This is an interesting difference to Portuguese: “the height, width, or depth.” or “in a study by Stacy, Newcomb, and Bentler.” (in Portuguese, we do not have the last comma).
I would be in doubt to use a comma to separate 2 independent clauses joined by a conjunction “and”, like: “Cedar shavings covered the floor, and paper was available for shredding and next building.”
Interesting the suggestion to italicize letters, words, or sentences as linguistic examples, or to introduce a technical or key term, instead of using quotation marks: “He clarified the distinction between farther and further.” and “The term zero-based budgeting appeared frequently in the speech.”
The Chapter still addresses spelling, including hyphenation.
I must study hard the use of possessives. Singular: James’s, Plural: the Jameses’. But for a name ending in unpronounced s, use apostrophe only: Descartes’.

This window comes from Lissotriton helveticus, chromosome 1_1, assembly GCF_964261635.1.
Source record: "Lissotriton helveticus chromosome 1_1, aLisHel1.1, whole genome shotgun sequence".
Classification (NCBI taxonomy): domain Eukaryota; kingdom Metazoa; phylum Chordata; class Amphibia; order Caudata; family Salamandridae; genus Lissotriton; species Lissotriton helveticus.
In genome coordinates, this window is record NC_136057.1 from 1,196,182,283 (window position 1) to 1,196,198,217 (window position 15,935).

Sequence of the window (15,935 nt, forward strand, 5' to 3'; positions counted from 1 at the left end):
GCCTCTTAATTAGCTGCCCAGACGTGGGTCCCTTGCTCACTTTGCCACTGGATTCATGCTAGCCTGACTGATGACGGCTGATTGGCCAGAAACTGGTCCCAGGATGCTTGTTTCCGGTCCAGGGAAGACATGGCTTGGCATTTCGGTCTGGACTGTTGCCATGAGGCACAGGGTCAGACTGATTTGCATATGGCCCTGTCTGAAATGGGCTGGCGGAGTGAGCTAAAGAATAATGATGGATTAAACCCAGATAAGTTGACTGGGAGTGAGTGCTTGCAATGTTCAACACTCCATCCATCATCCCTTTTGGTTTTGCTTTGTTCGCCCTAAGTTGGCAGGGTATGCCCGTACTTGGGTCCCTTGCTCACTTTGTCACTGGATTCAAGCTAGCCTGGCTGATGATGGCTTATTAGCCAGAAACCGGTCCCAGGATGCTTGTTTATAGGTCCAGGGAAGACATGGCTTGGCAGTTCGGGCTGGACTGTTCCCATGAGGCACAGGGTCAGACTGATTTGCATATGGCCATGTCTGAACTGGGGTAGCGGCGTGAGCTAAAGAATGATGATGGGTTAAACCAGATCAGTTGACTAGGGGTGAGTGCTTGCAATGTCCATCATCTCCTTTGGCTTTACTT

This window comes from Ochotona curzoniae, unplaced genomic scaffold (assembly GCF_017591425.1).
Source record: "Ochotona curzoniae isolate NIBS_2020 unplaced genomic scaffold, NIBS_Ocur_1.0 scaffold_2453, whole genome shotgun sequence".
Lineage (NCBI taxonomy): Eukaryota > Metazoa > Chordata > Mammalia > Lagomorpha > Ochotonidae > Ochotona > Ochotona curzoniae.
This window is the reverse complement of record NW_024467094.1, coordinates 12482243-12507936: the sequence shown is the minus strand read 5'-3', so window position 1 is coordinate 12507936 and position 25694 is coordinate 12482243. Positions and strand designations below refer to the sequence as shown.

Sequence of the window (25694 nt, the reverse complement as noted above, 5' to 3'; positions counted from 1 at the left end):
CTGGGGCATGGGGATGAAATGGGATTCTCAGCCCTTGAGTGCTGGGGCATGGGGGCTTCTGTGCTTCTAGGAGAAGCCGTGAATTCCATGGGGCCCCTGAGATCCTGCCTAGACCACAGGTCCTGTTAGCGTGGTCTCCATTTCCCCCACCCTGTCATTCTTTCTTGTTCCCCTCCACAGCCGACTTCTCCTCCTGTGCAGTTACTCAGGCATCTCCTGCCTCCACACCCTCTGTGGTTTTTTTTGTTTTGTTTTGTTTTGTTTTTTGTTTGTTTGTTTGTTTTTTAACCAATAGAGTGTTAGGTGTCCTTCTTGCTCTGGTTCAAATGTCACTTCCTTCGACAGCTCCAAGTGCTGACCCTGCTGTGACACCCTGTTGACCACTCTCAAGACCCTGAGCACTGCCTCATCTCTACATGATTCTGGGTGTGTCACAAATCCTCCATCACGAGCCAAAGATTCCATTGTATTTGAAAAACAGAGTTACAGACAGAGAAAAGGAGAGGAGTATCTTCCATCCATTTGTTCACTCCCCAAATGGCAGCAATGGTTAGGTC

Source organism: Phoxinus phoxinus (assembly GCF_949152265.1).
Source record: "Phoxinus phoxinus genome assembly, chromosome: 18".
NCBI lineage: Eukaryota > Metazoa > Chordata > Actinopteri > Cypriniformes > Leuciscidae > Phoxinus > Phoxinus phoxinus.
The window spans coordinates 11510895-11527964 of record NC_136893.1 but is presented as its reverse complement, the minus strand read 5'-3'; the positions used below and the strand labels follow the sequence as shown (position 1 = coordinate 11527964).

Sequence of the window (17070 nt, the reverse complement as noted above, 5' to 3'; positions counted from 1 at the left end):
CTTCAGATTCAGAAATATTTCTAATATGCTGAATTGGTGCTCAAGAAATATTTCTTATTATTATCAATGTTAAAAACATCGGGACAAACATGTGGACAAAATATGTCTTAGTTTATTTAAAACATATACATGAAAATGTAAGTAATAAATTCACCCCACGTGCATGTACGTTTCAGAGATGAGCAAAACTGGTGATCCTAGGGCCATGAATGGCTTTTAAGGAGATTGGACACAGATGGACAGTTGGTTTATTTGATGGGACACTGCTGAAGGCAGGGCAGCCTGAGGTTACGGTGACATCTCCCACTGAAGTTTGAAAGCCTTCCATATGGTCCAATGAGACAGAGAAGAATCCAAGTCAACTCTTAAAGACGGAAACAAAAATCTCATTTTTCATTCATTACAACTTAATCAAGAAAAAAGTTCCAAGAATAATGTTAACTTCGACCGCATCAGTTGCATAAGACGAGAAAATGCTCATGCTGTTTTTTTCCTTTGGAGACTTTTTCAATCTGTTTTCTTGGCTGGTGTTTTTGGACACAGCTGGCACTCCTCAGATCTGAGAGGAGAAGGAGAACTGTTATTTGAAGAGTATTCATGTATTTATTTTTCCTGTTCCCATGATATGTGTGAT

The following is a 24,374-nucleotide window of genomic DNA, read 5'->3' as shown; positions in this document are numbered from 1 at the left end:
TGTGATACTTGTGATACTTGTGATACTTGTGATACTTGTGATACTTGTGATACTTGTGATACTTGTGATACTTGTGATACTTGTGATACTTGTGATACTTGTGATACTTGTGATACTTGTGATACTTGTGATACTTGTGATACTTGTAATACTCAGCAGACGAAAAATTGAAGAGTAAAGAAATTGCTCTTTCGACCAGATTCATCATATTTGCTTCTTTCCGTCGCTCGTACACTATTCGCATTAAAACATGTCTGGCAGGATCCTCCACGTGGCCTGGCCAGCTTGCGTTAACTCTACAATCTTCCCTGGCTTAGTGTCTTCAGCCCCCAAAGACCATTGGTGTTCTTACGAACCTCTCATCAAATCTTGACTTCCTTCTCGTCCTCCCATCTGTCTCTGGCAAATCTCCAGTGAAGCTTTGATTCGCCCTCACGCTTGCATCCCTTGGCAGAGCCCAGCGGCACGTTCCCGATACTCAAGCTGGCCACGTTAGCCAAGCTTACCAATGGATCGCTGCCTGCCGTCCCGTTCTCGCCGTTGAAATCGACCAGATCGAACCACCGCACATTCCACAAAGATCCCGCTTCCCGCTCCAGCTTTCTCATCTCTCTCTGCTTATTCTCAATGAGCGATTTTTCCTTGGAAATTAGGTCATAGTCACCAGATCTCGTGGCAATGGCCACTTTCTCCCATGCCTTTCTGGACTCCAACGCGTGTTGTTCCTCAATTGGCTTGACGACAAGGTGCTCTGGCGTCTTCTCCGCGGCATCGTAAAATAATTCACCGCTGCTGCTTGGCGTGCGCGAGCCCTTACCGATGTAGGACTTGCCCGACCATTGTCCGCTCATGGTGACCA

Regarding hyphenation (there are many rules and tables on the Chapter for this subject), I like the suggestion of checking the dictionary for solutions, although even the dictionaries do not agree on how compound words should be written.
The differences between hyphen, em dash, en dash, and minus signs were not clear to me.
The Chapter also addresses capitalization.
It is not clear to me that we should capitalize, in Portuguese, the first word after a colon that begins a complete sentence (as it was also not clear in English): “The author made one main point: No explanation that has been suggested so far answers all questions.”